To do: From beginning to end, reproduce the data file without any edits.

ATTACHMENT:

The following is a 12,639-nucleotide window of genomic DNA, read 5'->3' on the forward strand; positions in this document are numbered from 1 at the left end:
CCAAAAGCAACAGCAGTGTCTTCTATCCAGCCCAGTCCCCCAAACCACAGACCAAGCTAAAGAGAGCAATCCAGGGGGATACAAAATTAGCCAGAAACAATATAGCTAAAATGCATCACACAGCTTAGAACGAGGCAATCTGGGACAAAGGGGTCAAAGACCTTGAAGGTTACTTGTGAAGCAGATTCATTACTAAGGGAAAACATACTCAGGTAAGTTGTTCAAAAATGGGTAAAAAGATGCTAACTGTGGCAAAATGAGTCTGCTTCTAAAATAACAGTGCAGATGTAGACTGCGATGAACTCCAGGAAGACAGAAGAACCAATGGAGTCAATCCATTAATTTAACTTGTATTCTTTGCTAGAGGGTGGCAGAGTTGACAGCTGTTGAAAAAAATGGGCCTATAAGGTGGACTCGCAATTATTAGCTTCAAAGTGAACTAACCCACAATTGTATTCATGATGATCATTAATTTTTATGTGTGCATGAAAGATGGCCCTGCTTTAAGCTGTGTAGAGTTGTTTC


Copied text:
The following is a 12,639-nucleotide window of genomic DNA, read 5'->3' on the forward strand; positions in this document are numbered from 1 at the left end:
CCAAAAGCAACAGCAGTGTCTTCTATCCAGCCCAGTCCCCCAAACCACAGACCAAGCTAAAGAGAGCAATCCAGGGGGATACAAAATTAGCCAGAAACAATATAGCTAAAATGCATCACACAGCTTAGAACGAGGCAATCTGGGACAAAGGGGTCAAAGACCTTGAAGGTTACTTGTGAAGCAGATTCATTACTAAGGGAAAACATACTCAGGTAAGTTGTTCAAAAATGGGTAAAAAGATGCTAACTGTGGCAAAATGAGTCTGCTTCTAAAATAACAGTGCAGATGTAGACTGCGATGAACTCCAGGAAGACAGAAGAACCAATGGAGTCAATCCATTAATTTAACTTGTATTCTTTGCTAGAGGGTGGCAGAGTTGACAGCTGTTGAAAAAAATGGGCCTATAAGGTGGACTCGCAATTATTAGCTTCAAAGTGAACTAACCCACAATTGTATTCATGATGATCATTAATTTTTATGTGTGCATGAAAGATGGCCCTGCTTTAAGCTGTGTAGAGTTGTTTC